Before there were churches or temples, there were totems, cairns, and menhirs—towers of stone and wood.
In almost all early and animist cultures, from the Ojibwe tribe in Canada to communities on the Indonesian island of Sumba, such pillars marked sacred sites or symbolized ancestors or important spirits.
Some anthropologists have theorized that this urge to mark the landscape or build a tower is a primordial and universal human impulse.
It also seems to be a very modern one. One of the most Instagrammed artworks recently is Ugo Rondidone’s Seven Magic Mountains, an installation of seven totems, ranging in height from 25 to 35 feet, in the desert south of Las Vegas. He built them by stacking boulders he’d painted in Day-Glo colors.
The Swiss artist was inspired by land art’s history. The project has drawn so many pilgrims that it has been extended through at least the end of the year.
For Rondinone, the installation was a way of engaging as many people as possible with nature, marking a place to contemplate with a more heightened awareness.
“It’s a given when you put something in contrast [that] it elevates the other part,” said Rondinone on a video for the Art Production Fund, which helped support the project, “so I hope that the people who look at this piece will extend their view to the surroundings and the landscape.”
It’s possible that this interest in the totemic form is connected to the recent revival of all things Ettore Sottsass. Founder of the Memphis Group, Sottsass shifted easily between industrial design, architecture, and art, creating everything from Italy’s first computer to the Valentine typewriter.
In 1967 he unveiled a collection of 21 oversize totems made of ceramic pieces in bright colors for an exhibition that made a reference to his diverse influences: “Menhir, Ziggurat, Stupas, Hydrants & Gas Pumps.” Several of the totems, rarely seen before, were shown at Sottsass’s retrospective at the Met Breuer in 2017.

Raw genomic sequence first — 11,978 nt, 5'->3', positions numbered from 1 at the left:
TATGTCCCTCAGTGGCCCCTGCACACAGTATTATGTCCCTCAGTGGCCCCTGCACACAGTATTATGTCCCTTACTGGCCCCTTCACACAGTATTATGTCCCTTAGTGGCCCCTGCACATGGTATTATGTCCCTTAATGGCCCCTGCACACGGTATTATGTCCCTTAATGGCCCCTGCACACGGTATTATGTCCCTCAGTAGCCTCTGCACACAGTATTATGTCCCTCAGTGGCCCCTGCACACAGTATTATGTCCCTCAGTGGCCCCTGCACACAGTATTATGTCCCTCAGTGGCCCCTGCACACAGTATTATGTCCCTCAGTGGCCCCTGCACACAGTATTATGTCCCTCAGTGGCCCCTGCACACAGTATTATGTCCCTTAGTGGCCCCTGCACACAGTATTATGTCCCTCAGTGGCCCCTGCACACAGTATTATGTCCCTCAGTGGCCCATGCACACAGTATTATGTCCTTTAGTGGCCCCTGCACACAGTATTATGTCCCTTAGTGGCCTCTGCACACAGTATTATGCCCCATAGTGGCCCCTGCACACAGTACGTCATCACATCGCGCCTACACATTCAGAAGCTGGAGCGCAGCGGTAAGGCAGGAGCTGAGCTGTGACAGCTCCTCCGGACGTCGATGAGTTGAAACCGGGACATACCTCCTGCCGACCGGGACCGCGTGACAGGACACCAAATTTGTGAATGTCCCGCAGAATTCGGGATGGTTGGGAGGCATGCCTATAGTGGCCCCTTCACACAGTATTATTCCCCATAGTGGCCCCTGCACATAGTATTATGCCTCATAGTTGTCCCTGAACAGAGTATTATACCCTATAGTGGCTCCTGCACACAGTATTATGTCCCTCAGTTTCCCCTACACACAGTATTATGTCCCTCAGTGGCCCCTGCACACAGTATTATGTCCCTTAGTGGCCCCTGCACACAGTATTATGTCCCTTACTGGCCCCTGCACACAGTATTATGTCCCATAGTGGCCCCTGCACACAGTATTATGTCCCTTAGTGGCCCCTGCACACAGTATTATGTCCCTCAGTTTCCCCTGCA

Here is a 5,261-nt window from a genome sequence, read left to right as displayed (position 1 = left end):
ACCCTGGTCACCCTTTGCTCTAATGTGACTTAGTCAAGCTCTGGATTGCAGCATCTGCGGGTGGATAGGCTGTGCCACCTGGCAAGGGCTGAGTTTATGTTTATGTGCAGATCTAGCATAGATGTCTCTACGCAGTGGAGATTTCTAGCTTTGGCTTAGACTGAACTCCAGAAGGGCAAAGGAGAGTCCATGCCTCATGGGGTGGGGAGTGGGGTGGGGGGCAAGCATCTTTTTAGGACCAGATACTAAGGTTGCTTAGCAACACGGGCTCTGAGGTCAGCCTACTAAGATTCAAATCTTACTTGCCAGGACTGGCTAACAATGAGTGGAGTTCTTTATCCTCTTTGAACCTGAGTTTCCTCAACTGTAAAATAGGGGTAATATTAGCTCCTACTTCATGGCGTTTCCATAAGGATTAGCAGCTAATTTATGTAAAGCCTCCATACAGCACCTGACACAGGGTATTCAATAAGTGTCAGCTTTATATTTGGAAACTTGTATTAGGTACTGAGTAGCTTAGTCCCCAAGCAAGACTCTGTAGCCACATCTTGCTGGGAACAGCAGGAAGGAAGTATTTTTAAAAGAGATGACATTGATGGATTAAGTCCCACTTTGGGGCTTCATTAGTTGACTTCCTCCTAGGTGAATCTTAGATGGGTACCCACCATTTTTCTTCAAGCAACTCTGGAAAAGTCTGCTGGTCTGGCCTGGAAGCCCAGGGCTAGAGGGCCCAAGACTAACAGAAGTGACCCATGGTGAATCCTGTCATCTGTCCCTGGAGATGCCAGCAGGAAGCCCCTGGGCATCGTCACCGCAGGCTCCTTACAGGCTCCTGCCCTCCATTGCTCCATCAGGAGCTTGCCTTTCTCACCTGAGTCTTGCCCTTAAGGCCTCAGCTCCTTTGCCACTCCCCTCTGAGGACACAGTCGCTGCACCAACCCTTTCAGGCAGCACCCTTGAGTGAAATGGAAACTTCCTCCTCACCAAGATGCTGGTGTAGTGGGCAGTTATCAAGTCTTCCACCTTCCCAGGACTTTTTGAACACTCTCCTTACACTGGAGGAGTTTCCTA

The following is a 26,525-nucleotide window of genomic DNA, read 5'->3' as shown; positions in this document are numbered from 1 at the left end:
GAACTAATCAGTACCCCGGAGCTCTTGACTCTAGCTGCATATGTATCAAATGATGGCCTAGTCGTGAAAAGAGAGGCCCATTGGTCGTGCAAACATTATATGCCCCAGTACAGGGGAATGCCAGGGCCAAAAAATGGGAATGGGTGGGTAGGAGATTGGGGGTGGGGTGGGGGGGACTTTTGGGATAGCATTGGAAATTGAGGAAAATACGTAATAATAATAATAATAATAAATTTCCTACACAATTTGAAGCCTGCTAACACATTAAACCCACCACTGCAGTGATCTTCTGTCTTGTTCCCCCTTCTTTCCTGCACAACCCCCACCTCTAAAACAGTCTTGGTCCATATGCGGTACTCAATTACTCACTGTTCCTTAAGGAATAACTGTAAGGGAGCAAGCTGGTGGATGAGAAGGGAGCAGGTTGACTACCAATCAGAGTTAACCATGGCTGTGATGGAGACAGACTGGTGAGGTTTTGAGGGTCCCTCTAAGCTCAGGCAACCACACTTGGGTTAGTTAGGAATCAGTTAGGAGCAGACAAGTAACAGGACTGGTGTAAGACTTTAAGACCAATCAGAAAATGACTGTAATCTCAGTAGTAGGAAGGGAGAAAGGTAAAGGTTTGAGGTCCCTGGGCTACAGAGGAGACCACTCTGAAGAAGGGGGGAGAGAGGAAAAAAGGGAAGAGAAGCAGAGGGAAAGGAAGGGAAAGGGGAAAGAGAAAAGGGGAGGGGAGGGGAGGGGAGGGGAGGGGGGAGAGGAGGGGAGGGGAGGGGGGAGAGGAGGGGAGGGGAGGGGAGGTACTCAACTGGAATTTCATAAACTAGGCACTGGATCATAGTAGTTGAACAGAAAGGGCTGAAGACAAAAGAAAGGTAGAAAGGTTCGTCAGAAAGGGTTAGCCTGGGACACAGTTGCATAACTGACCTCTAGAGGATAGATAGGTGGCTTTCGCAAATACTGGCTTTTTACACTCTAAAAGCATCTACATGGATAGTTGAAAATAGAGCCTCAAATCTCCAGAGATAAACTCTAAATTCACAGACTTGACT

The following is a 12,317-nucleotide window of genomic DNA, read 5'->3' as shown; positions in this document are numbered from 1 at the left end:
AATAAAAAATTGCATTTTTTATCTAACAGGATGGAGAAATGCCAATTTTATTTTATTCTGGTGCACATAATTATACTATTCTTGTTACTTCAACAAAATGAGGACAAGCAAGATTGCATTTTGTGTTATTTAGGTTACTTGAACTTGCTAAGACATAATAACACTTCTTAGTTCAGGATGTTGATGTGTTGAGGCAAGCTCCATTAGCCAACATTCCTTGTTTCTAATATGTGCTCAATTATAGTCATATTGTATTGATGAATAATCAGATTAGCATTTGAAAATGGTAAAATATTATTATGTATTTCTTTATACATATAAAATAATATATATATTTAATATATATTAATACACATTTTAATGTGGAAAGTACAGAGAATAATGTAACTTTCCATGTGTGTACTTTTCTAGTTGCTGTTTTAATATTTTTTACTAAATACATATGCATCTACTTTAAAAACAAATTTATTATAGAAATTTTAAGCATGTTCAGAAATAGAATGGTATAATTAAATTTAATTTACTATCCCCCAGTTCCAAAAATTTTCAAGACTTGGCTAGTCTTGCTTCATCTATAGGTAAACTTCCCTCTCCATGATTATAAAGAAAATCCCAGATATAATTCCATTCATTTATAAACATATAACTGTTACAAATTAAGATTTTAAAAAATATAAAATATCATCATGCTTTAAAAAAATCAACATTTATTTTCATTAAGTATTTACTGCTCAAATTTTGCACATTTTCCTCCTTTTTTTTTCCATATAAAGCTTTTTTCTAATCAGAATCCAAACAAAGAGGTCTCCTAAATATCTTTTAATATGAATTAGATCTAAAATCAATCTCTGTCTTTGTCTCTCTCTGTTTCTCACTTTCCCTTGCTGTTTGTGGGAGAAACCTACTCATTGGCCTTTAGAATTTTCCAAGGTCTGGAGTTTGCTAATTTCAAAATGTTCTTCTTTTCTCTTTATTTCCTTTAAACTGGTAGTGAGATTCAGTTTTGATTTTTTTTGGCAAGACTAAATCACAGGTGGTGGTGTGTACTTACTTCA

Although Ashley Hicks (son of the British design legend David Hicks) says he loves both Native American and Pacific Islands totems, his own tabletop-size columns of tinted and marbleized resin and gilt bronze parts have “no spiritual or sacred intention behind them.”
He laughed. “I just like piling stuff up!” One of the first large-scale totems that he made was for a French client who was reluctantly leaving her home in Paris for a townhouse in London. He described this particular piece as “a string of giant candies to make her feel happy about going up the endless flights of stairs, rather than along the pretty enfilade in her old apartment in Paris.”
For Hicks, his pieces are “jewelry for rooms” (he will soon show his totems at R & Company in New York), but for the Paris-based artist Nicolas Lefebvre, totem forms are more sacred. He assembles them from thousands of artifacts he collects on his travels—an Egyptian cross of life, an African spear, an Art Deco plinth—that he sometimes attaches with handmade natural glue.
One of his first works was a reliquary fashioned from metal and wood in tribute to his mother, who had recently died. He continued, over the years, to make what he calls a “dialogue between elements.”
Some of the first to understand and collect his work were museums, including the Louvre Abu Dhabi. “The institutions that collect my pieces see them as intellectual work, but for me it’s all about intuition,” Lefebvre said. Not quite design, not quite art, Lefebvre’s totems are like portals to the past that create a dialogue with the present.
This summer he was asked to build a large-scale totem at the Hôtel de Ville, Paris’s 14th-century municipal headquarters, with the help of Syrian and Iraqi teenage refugees. “I think all people have a common story,” he said. “With my totems I mix the energies of many cultures to create a universal object.”